Bile acids and male fertility: From mouse to human?

Mol Aspects Med. 2017 Aug:56:101-109. doi: 10.1016/j.mam.2017.05.004. Epub 2017 May 16.


Next to their involvement in digestion, bile acids have been defined as signaling molecules. They have been demonstrated to control many physiological functions among which lipid homeostasis, glucose and energy metabolisms. Bile acids are ligands of several receptors and multiple studies using transgenic mouse models defined the major roles of their respective nuclear and membrane receptors namely the Farnesoid-X-Receptor (FXRα) and the G-protein-coupled bile acid receptor 1(GPBAR1; TGR5). Here we review the reports highlighting the impacts of bile acids on testicular physiology and on male reproductive functions. The studies on mouse models open perspectives to better understand the deleterious effects of bile acids on testicular pathophysiologies and fertility disorders. Additional studies are needed to corroborate these correlations in humans.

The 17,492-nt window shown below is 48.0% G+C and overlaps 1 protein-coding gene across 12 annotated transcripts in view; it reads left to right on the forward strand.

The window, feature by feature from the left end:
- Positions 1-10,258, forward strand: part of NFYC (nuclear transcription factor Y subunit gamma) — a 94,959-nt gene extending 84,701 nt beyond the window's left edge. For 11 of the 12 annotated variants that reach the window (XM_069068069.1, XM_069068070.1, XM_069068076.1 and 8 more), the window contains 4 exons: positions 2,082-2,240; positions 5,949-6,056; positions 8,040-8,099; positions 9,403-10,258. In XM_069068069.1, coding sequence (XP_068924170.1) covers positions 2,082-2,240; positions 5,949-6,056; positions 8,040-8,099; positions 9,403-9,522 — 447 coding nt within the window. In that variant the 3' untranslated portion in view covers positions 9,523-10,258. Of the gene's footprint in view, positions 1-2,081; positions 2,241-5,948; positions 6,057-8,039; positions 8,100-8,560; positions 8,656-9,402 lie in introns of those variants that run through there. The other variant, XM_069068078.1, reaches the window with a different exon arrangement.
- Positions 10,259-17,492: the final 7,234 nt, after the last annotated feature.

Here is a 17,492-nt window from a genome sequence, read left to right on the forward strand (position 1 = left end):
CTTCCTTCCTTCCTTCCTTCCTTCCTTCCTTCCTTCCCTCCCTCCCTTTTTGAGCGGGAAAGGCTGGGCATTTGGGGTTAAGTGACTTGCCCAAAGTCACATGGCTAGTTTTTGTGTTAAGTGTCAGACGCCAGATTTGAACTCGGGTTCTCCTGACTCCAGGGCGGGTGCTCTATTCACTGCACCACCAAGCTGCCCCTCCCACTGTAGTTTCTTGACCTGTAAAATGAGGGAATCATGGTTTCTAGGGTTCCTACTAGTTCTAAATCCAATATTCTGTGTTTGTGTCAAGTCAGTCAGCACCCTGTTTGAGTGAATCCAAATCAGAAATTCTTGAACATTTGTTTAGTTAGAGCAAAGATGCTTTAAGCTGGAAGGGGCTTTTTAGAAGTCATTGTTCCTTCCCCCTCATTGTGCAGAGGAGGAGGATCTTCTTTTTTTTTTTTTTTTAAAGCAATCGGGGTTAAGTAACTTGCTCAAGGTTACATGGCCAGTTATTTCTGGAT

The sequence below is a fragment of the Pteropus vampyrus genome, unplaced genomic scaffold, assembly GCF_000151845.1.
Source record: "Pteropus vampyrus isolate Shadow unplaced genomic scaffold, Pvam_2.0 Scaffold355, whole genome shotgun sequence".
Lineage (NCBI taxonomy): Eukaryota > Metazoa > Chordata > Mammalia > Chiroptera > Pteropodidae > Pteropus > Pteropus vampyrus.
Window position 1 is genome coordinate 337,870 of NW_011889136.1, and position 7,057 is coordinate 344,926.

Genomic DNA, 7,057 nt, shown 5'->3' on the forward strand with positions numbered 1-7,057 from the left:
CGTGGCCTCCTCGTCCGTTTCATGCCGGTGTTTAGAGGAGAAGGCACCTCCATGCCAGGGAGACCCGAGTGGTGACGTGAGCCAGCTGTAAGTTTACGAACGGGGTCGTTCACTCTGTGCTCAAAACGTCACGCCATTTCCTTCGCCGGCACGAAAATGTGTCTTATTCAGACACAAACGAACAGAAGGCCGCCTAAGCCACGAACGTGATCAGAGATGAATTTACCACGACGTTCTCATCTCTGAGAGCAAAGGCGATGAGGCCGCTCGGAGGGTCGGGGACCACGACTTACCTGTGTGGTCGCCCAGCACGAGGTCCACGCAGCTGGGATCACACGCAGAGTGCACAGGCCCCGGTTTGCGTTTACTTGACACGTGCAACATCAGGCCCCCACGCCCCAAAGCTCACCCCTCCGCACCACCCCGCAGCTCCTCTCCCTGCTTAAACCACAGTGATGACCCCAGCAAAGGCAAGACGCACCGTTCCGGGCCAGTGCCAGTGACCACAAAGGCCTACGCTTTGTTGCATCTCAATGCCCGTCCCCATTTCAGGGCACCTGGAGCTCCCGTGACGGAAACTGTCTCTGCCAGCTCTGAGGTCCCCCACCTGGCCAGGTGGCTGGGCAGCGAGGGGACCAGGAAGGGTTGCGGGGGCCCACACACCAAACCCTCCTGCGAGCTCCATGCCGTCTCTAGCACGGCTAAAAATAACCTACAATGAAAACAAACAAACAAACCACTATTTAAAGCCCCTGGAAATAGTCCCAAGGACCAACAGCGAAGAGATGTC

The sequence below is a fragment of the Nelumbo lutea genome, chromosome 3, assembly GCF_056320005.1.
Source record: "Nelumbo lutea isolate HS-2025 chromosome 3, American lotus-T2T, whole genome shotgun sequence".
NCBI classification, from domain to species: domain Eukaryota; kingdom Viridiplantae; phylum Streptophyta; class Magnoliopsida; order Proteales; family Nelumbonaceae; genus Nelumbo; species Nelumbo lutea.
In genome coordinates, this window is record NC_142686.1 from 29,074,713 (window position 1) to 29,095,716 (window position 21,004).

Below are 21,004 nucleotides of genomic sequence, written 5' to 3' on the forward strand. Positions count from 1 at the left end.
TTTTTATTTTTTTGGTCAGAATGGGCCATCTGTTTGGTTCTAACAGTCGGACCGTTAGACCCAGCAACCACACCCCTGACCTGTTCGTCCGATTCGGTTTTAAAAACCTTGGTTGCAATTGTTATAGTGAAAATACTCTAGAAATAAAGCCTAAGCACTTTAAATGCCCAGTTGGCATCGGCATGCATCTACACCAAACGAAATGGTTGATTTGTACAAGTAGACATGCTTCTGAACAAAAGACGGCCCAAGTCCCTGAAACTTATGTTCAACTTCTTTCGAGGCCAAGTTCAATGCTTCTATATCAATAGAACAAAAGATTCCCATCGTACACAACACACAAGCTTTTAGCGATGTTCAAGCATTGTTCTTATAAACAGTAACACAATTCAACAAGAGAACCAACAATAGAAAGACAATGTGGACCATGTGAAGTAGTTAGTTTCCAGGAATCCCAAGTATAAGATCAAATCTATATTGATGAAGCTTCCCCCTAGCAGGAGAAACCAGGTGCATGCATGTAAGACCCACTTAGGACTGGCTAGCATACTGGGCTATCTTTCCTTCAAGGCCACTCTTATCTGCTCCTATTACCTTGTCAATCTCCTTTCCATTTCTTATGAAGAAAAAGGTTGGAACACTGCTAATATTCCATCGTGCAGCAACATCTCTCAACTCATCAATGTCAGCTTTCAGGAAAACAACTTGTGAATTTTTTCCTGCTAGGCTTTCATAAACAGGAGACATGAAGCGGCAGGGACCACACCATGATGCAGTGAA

Keywords: Bile acids; Male fertility; Signaling pathways; Testis.

Publication types

  • Review

MeSH terms

  • Animals
  • Bile Acids and Salts / chemistry
  • Bile Acids and Salts / metabolism*
  • Bile Acids and Salts / pharmacology
  • Energy Metabolism / genetics
  • Fertility / drug effects
  • Fertility / genetics
  • Gene Expression Regulation, Developmental
  • Glucose / metabolism
  • Homeostasis
  • Humans
  • Male
  • Mice
  • Receptors, Cytoplasmic and Nuclear / genetics*
  • Receptors, Cytoplasmic and Nuclear / metabolism
  • Receptors, G-Protein-Coupled / genetics*
  • Receptors, G-Protein-Coupled / metabolism
  • Signal Transduction
  • Spermatogenesis / drug effects*
  • Spermatogenesis / genetics
  • Testis / cytology
  • Testis / drug effects
  • Testis / growth & development
  • Testis / metabolism*
  • Testosterone / biosynthesis


  • Bile Acids and Salts
  • GPBAR1 protein, human
  • Receptors, Cytoplasmic and Nuclear
  • Receptors, G-Protein-Coupled
  • farnesoid X-activated receptor
  • Testosterone
  • Glucose